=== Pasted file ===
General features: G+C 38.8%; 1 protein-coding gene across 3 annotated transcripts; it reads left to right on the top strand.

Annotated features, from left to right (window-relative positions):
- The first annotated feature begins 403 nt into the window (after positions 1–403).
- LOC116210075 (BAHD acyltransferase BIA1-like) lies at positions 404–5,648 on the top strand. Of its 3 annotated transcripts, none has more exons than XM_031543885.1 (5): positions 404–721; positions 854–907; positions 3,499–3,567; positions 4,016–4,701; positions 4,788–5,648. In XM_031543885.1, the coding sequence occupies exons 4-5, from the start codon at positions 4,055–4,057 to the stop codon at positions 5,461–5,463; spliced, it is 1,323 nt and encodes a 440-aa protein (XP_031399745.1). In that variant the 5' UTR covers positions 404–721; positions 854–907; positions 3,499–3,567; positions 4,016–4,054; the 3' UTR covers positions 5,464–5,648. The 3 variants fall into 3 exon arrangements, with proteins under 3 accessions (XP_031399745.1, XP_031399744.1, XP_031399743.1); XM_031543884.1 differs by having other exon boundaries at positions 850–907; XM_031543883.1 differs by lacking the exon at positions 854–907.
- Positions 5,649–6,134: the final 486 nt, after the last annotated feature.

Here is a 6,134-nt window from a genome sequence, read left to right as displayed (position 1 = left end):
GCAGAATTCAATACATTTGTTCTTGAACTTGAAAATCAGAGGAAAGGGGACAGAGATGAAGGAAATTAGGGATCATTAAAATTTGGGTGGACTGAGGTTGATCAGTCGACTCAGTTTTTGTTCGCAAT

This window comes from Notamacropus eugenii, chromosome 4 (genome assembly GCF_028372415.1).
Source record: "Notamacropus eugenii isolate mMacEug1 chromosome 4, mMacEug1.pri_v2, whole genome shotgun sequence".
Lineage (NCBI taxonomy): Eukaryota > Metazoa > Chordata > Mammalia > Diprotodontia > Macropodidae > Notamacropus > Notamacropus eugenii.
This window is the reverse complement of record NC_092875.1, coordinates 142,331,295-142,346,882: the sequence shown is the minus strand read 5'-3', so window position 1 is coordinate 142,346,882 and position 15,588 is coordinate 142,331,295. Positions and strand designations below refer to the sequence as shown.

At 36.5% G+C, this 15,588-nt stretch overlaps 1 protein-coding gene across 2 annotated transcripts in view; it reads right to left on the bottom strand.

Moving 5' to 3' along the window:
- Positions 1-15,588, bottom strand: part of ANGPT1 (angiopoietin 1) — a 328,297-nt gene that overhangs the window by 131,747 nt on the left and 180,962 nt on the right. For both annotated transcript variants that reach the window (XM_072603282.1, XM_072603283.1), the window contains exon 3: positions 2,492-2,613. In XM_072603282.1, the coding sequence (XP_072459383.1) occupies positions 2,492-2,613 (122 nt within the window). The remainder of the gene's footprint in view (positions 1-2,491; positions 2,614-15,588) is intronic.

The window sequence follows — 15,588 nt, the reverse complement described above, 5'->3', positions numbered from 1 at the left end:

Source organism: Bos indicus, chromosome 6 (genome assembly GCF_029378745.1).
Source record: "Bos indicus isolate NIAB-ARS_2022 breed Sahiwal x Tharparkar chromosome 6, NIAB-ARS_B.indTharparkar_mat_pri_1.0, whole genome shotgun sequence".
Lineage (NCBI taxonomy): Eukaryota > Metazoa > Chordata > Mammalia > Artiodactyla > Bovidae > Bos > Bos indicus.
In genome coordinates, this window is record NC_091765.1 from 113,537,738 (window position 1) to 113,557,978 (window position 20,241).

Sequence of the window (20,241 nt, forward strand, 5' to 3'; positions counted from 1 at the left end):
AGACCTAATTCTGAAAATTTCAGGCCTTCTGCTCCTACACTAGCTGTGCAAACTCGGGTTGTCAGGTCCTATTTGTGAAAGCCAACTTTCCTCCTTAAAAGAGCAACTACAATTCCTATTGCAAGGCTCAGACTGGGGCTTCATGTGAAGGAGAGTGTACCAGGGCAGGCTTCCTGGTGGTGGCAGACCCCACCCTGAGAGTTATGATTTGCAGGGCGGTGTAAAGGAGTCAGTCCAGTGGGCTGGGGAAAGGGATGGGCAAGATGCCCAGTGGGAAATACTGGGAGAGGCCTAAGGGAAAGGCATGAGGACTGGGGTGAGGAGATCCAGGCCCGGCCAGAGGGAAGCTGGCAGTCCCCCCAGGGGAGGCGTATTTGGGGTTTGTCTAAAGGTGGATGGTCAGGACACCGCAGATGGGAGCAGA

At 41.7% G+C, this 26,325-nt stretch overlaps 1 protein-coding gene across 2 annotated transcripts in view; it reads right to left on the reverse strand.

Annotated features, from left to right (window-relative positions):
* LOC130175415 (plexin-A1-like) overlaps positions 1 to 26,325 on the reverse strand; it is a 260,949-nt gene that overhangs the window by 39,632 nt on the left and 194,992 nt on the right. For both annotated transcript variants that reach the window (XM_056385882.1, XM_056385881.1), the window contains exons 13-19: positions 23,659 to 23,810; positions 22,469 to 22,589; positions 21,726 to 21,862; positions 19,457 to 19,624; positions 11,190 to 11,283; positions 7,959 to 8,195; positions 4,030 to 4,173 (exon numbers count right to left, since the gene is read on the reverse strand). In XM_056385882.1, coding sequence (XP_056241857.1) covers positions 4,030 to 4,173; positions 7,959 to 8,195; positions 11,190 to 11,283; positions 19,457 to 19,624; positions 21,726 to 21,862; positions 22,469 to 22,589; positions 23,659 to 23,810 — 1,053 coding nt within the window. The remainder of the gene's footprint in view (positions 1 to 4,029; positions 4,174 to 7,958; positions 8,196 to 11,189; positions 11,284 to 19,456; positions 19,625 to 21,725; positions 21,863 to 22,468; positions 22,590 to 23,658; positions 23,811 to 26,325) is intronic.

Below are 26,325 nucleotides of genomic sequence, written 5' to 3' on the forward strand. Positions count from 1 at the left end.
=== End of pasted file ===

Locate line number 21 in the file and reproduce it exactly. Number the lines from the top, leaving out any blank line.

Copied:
AGACCTAATTCTGAAAATTTCAGGCCTTCTGCTCCTACACTAGCTGTGCAAACTCGGGTTGTCAGGTCCTATTTGTGAAAGCCAACTTTCCTCCTTAAAAGAGCAACTACAATTCCTATTGCAAGGCTCAGACTGGGGCTTCATGTGAAGGAGAGTGTACCAGGGCAGGCTTCCTGGTGGTGGCAGACCCCACCCTGAGAGTTATGATTTGCAGGGCGGTGTAAAGGAGTCAGTCCAGTGGGCTGGGGAAAGGGATGGGCAAGATGCCCAGTGGGAAATACTGGGAGAGGCCTAAGGGAAAGGCATGAGGACTGGGGTGAGGAGATCCAGGCCCGGCCAGAGGGAAGCTGGCAGTCCCCCCAGGGGAGGCGTATTTGGGGTTTGTCTAAAGGTGGATGGTCAGGACACCGCAGATGGGAGCAGA